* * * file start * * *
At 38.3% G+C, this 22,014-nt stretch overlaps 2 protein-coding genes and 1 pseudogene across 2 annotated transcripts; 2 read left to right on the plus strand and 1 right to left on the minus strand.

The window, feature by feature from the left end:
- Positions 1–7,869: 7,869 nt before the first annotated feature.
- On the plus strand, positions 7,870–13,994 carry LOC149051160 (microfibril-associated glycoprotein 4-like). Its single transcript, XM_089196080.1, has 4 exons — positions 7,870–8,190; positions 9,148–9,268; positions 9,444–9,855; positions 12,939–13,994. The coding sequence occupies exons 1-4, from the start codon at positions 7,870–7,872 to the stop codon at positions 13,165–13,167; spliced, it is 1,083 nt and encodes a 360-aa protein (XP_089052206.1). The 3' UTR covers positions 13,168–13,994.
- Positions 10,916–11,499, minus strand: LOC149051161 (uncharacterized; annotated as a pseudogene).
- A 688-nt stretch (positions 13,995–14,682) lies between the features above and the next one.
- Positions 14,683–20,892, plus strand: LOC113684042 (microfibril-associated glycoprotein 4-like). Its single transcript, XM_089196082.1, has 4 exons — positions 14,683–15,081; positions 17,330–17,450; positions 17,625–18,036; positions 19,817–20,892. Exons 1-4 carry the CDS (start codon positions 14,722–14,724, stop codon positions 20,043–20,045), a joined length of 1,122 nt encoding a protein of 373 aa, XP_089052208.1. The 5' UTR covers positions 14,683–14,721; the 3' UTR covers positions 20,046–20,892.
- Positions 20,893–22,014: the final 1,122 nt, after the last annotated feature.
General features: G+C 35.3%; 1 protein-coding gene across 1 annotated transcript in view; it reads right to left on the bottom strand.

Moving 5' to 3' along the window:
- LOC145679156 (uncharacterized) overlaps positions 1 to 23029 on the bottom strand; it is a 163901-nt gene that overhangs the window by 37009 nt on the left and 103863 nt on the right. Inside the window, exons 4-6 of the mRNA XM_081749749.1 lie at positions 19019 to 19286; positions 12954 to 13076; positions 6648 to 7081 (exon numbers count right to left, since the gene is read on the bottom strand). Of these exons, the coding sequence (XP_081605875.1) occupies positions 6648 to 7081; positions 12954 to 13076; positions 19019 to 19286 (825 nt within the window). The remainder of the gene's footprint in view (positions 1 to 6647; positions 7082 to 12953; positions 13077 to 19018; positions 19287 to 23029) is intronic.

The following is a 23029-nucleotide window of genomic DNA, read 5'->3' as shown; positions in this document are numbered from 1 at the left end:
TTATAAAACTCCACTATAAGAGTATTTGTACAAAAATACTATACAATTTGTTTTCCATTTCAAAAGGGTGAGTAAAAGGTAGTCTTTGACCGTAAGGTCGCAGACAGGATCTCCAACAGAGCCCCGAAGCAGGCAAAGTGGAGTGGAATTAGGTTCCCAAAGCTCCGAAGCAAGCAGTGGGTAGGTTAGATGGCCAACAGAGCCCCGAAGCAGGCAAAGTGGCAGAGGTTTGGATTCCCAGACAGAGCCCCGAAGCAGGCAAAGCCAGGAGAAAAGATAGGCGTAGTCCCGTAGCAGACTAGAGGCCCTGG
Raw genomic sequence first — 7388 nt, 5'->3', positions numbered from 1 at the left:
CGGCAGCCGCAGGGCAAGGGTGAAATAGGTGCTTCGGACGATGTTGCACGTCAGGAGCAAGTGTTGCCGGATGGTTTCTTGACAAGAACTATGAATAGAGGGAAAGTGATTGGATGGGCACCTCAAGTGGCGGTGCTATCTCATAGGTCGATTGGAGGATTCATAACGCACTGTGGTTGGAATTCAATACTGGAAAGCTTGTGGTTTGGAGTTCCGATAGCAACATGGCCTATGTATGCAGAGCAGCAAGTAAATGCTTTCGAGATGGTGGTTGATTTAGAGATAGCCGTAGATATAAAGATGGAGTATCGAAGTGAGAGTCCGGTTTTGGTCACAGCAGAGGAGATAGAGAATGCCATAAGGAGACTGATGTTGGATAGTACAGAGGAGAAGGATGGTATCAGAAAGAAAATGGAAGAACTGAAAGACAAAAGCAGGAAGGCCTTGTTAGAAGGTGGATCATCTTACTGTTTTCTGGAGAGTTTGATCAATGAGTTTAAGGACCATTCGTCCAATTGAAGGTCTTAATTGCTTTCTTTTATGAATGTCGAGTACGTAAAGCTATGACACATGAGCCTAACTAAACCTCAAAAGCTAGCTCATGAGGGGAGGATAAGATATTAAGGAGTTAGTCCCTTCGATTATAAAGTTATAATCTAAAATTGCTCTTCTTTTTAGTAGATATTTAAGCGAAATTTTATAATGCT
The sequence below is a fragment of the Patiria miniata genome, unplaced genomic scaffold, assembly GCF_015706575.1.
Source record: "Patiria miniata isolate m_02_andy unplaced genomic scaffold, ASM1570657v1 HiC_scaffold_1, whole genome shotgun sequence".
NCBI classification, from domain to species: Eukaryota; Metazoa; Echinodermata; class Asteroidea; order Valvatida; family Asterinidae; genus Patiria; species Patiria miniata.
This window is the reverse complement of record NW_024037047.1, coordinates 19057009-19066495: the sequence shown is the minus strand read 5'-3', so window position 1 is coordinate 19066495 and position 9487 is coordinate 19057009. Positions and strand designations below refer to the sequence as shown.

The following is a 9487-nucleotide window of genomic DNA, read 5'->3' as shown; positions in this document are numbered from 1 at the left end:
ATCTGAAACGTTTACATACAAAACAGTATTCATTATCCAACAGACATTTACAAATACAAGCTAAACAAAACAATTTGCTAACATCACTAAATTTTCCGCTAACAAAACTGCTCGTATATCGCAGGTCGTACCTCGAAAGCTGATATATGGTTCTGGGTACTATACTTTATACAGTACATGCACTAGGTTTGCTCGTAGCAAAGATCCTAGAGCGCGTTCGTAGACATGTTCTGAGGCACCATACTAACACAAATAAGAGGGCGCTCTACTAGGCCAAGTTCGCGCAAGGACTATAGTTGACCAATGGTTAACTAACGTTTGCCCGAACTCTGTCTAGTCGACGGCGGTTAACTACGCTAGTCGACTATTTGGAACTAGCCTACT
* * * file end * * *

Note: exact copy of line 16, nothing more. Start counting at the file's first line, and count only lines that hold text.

The sequence below is a fragment of the Patiria miniata genome, unplaced genomic scaffold, assembly GCF_015706575.1.